Most people in the U.S., and many other countries around the globe, can agree on one thing; something is wrong with our individual societies. They are all controlled by a central banking system that is rigged towards rewarding the liars, cheaters, and stealers at the top of the corporate heap. There is mass inequality in wealth distribution and more people are poor, homeless, and/or starving than ever before. The fantasy financial instruments called derivatives were a bloated hot air balloon inflated by Federal Reserve money and heavy selling of mediocre products to unsuspecting clients, all while the financial institutions were heavily leveraging more and more debt until the whole thing crashed and took trillions of dollars of wealth out of circulation.
The fiat system is set up to always screw the mainstream public (the average working and middle class people). The amount of debt introduced into the system currently outweighs the actual currency. When a part of the economy stretches the limit of debt to currency, the value of the products start to drop and the entire system will crash. This happened with the internet bubble, and most recently to the housing market. The banking system is the catalyst for corporate power over our government. Instead of checking against this type of behavior and changing the system, our wholly owned elected officials have worked vigorously to deregulate it further and allow the elite to game it as much as they want.
The money is being hoarded by the top 1% and being reintroduced into the economy; we have massive defaults and foreclosures because, as I already said, there is vastly more debt in the system than actual money. It is a mathematical fact that when the debt is over leveraged, people will not have the money to pay the debts. Of course the top 1% will always be just fine; they have amassed an enormous stockpile of dough based on the service fees and bonuses allotted to the most successful criminals in the derivative scheme.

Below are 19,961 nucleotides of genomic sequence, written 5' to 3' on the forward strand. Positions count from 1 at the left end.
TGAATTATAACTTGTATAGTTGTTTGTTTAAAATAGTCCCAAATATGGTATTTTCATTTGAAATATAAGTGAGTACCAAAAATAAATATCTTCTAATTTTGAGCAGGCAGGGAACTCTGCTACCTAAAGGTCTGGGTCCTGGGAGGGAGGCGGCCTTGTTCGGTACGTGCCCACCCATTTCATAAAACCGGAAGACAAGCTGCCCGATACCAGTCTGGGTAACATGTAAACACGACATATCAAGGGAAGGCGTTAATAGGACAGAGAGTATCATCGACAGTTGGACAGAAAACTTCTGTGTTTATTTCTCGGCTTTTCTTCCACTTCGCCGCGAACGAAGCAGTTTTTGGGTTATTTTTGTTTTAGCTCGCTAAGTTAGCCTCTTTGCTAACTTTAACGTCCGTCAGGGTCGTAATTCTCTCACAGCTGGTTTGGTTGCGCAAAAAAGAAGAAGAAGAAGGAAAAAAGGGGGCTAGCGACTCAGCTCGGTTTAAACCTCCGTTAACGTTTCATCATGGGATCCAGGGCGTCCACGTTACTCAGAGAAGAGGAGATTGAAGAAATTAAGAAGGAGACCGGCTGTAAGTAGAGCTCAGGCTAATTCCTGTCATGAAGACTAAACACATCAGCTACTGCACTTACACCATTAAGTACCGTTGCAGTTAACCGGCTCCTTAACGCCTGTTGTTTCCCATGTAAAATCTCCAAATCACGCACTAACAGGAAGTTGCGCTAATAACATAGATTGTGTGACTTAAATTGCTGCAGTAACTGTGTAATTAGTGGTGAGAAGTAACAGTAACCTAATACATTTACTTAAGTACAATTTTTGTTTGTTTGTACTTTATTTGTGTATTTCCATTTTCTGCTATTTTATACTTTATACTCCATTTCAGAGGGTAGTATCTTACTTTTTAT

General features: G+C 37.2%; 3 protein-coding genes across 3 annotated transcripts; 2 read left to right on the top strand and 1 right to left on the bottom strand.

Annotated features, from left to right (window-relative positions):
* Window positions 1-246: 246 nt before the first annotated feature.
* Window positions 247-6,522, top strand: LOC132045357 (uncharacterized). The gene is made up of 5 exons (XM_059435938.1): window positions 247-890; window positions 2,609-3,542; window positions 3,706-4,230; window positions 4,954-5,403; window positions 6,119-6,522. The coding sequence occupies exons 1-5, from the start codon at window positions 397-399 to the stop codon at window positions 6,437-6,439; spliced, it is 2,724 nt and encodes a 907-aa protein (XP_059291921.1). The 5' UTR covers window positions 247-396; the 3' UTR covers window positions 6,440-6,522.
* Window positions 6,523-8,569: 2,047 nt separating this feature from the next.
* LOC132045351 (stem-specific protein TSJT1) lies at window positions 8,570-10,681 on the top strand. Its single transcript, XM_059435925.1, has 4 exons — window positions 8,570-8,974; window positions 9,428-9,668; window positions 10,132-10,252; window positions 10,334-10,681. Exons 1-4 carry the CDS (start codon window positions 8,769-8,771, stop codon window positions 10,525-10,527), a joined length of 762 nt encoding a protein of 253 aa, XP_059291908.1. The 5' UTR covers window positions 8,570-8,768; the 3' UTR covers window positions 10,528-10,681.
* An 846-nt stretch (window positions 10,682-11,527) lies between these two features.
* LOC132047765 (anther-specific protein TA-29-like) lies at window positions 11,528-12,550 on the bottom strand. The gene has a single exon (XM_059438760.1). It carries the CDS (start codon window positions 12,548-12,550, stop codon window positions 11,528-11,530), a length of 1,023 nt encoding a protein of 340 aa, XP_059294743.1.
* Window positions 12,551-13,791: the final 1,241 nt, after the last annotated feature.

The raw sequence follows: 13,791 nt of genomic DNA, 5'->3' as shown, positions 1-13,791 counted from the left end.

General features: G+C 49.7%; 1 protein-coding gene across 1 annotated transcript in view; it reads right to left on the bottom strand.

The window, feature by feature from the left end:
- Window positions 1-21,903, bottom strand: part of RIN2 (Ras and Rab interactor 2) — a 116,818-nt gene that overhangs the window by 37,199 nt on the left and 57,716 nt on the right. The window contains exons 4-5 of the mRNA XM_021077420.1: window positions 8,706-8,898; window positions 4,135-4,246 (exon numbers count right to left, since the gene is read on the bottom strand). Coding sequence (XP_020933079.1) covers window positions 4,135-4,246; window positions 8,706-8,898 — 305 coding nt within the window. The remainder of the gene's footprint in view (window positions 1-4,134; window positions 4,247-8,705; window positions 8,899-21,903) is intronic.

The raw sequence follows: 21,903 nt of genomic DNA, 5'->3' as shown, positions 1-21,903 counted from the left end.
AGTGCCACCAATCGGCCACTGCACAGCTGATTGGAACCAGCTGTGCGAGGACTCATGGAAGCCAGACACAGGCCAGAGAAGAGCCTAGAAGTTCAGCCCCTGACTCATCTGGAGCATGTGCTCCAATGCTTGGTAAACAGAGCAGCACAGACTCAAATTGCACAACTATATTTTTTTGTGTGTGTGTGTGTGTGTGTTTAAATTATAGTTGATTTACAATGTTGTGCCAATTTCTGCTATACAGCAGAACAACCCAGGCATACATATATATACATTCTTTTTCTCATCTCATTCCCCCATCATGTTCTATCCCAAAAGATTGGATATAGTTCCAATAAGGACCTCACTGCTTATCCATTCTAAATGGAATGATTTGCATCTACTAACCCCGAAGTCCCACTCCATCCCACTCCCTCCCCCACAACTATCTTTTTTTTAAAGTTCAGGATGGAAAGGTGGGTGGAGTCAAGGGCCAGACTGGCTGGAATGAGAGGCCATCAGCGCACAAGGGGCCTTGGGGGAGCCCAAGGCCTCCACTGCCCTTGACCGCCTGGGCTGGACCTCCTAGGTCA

Corporate control over our government and administrative agencies like the FDA, USDA, and EPA are possibly the most concentrated, destructive force burdening our democracy. Have you paid attention to those drug ads being displayed on your television set every ten minutes or so during prime time? Pharmaceutical companies are advertising drugs, approved willingly by the FDA. Campaign finance laws allow corporations to contribute vast amounts of money to candidates for elected office; corporate personhood has blasted this concept into the stratosphere. Now they can contribute vast amounts of money to candidates, and that is the deciding factor to who wins an election, in most cases.
Wealth has been stockpiled in the vaults of the super-rich while the rest of us fight for crumbs. Our food supply is owned by a handful of corporations that inject the livestock and produce with chemicals, antibiotics, and genetically modified organisms. What’s worse is they are aided in their efforts by the USDA, which has given us an agriculture policy that has created a toxic, disease-laden smorgasbord of antibiotic, hormone dosed, corn, soy, and other dead-animal-parts-eating vestibules of sickness. Our media is owned by a similarly small group of shiny suit wearing ruffians, and the FDA allows drugs to be introduced to the population that “may cause suicidal thoughts, rectal bleeding, severe cramping, headaches, etc.” The environment has been treated like a college dorm community toilet.
The criticism from the corporate media is that Occupy Wall Street protesters are either illiterate about the capitalist system and don’t understand finance, or they are lazy kids looking for a handout. None of which are true. Granted, there are some fringe elements within the crowds, or at least there were on October 5th; and some, not all, are a bit lacking in a sophisticated understanding of the issues our country is facing. Some are anarchists, some are communists, some are WWII veterans, some are Vietnam veterans, some are senior citizens, and some work on Wall Street.